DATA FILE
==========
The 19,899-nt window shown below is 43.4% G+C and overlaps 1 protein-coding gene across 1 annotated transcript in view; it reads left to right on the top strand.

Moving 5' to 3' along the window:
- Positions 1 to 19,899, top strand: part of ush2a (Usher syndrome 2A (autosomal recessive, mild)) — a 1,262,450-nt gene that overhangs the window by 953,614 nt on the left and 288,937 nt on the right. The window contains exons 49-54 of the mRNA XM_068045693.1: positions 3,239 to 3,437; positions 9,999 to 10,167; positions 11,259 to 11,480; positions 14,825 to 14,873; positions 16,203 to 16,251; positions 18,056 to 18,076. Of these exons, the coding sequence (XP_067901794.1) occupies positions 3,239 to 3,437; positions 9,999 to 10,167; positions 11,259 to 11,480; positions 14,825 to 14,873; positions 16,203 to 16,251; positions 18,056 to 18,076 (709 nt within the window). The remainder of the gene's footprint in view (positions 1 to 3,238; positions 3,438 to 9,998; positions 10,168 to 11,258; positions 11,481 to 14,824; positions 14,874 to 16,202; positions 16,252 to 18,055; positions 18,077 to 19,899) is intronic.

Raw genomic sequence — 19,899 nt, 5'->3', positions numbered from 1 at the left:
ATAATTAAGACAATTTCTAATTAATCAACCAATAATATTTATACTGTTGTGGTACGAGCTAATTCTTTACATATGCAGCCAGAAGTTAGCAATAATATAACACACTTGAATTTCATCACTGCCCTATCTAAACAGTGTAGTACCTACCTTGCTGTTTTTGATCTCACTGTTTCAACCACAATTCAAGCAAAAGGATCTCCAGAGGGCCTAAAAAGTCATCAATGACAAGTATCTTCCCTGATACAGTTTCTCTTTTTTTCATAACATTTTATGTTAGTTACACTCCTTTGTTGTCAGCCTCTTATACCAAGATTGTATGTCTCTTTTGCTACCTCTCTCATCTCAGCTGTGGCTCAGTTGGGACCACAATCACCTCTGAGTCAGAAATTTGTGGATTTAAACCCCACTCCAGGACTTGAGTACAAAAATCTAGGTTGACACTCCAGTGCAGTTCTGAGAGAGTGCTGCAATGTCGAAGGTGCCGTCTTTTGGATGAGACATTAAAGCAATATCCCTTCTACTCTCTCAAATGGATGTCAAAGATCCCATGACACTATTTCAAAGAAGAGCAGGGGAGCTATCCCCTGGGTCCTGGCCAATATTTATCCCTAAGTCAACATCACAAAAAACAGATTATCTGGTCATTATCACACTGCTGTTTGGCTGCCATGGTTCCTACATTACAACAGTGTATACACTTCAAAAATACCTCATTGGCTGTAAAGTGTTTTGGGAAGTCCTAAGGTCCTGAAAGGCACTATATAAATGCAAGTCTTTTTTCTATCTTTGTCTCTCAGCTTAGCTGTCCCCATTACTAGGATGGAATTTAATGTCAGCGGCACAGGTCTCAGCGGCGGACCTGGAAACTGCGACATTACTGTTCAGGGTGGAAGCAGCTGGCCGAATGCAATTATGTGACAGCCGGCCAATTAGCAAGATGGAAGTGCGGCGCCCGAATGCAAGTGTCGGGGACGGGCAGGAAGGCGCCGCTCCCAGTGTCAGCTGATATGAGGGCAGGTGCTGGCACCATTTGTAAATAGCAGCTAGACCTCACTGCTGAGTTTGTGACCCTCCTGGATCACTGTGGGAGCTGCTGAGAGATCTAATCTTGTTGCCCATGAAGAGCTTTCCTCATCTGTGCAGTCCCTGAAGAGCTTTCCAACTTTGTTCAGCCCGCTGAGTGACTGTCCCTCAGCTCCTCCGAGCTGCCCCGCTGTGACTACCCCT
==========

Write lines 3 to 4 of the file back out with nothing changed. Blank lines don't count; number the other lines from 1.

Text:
- Positions 1 to 19,899, top strand: part of ush2a (Usher syndrome 2A (autosomal recessive, mild)) — a 1,262,450-nt gene that overhangs the window by 953,614 nt on the left and 288,937 nt on the right. The window contains exons 49-54 of the mRNA XM_068045693.1: positions 3,239 to 3,437; positions 9,999 to 10,167; positions 11,259 to 11,480; positions 14,825 to 14,873; positions 16,203 to 16,251; positions 18,056 to 18,076. Of these exons, the coding sequence (XP_067901794.1) occupies positions 3,239 to 3,437; positions 9,999 to 10,167; positions 11,259 to 11,480; positions 14,825 to 14,873; positions 16,203 to 16,251; positions 18,056 to 18,076 (709 nt within the window). The remainder of the gene's footprint in view (positions 1 to 3,238; positions 3,438 to 9,998; positions 10,168 to 11,258; positions 11,481 to 14,824; positions 14,874 to 16,202; positions 16,252 to 18,055; positions 18,077 to 19,899) is intronic.

Raw genomic sequence — 19,899 nt, 5'->3', positions numbered from 1 at the left: